But why bother? Many Catholics these days are as reliably anti-Catholic as the Vatican’s oldest enemies.
This is understandable, given the revelations of the last decade or so.
Living as a devout Catholic requires a tremendous amount of dedication and sacrifice. That was especially true in a largely Protestant nation such as America, where Irish Catholics were a distinct minority for the century or so following the Famine.
But these days, it seems as if Catholics are the ones who want to throw stones at the stained glass windows.
This was made crystal clear by two recent developments in the ongoing tension between the Irish and Rome.
First came the announcement that members of the Survivors Network of those Abused by Priests (SNAP) have filed a complaint with the International Criminal Court in The Hague, outlining how Vatican officials tolerated and enabled “the systematic and widespread concealing of rape and child sex crimes,” as Irish American SNAP leader David Clohessy has written.
Clohessy added, “After many years of effort in the United States and around the world, the (abuse) problem became too big to ignore. … We finally began to feel heard. And now we want these crimes investigated and prosecuted.”
Clohessy knows this move may not be popular.
“Some may be shocked that we are accusing the world leader of a church, a man considered by many people of faith to be a holy leader. But one cannot be the head of an institution and escape accountability for that institution’s continuing criminal cover-ups,” he writes.
Clohessy then quoted Irish Taoiseach (Prime Minister) Enda Kenny, who said, “The rape and torture of children were downplayed, or ‘managed,’ to uphold instead the primacy of the institution — its power, its standing and its reputation.”
Most observers feel that SNAP’s ploy is not likely to be successful -- unless, of course, by successful they mean drawing more attention to an urgent problem.
Still, whatever the technical outcome, trying to haul the Vatican before a human rights tribunal means that at least some people want to equate priestly crimes with systematic atrocities committed under brutal dictatorships in places such as Haiti and China and Chile. Or, for that matter, old Communist regimes.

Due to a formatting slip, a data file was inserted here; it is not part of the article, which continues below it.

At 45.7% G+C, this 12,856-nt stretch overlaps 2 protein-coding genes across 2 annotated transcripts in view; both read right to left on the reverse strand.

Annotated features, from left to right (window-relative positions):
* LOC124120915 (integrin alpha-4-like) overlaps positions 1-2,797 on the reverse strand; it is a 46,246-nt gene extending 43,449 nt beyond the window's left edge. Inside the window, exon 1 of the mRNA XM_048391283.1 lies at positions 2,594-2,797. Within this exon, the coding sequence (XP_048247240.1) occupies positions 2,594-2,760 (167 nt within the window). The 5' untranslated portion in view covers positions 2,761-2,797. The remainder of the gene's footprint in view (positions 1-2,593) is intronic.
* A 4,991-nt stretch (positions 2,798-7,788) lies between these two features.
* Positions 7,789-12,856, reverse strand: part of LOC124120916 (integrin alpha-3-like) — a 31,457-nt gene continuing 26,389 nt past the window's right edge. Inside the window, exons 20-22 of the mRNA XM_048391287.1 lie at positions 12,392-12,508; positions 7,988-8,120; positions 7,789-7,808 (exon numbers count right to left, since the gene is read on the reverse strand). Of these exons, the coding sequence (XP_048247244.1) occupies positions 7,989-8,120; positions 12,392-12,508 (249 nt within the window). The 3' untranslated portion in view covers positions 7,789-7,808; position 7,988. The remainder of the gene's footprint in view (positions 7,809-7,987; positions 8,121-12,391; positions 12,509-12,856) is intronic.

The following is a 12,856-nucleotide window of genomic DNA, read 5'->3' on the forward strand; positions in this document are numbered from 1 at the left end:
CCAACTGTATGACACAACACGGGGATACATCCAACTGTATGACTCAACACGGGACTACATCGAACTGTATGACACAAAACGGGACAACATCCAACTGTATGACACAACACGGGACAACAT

Which is why I was taken aback when I heard a recent interview with acclaimed Irish writer John Banville, a widely admired writer who has won the Booker Prize (for his novel The Sea) and is now gaining a larger following for his mystery novels, written under the pen name Benjamin Black.
Banville told the editor of The New York Times Book Review that Ireland in the fifties “was a time of great secrecy. We were in the clutch of the Catholic Church. The church for us was what the Communist party was for Eastern Europe.
“We only discovered this when we got older, how unfree we were. And everything was hidden, as we have discovered, to our horror, in the past five or 10 years.”
Are SNAP and Banville right? Do the church’s transgressions rise to the level of the 20th century’s worst dictatorial regimes?
We probably do need to make distinctions between Ireland and America, though Catholicism did pervade big-city parishes in the U.S. nearly as thoroughly as it did elsewhere.
Indeed, Banville’s comparison is particularly jolting for Irish Americans. They often flaunted their anti-Communism to prove to native WASPs just how patriotic they could be.
And now it is being said they themselves were no better off than the victims of Communism?
I’d say SNAP may be on to something, but I will respectfully disagree with Banville.
Moreso in Ireland, but also in America, parish institutions pervaded every aspect of life. To say they were as negatively pervasive as Communism’s rigged elections and secret police is simply too strong a case to make.
The saddest thing, of course, is that the case can actually be made at all.
(Contact firstname.lastname@example.org or facebook.com/tomdeignan)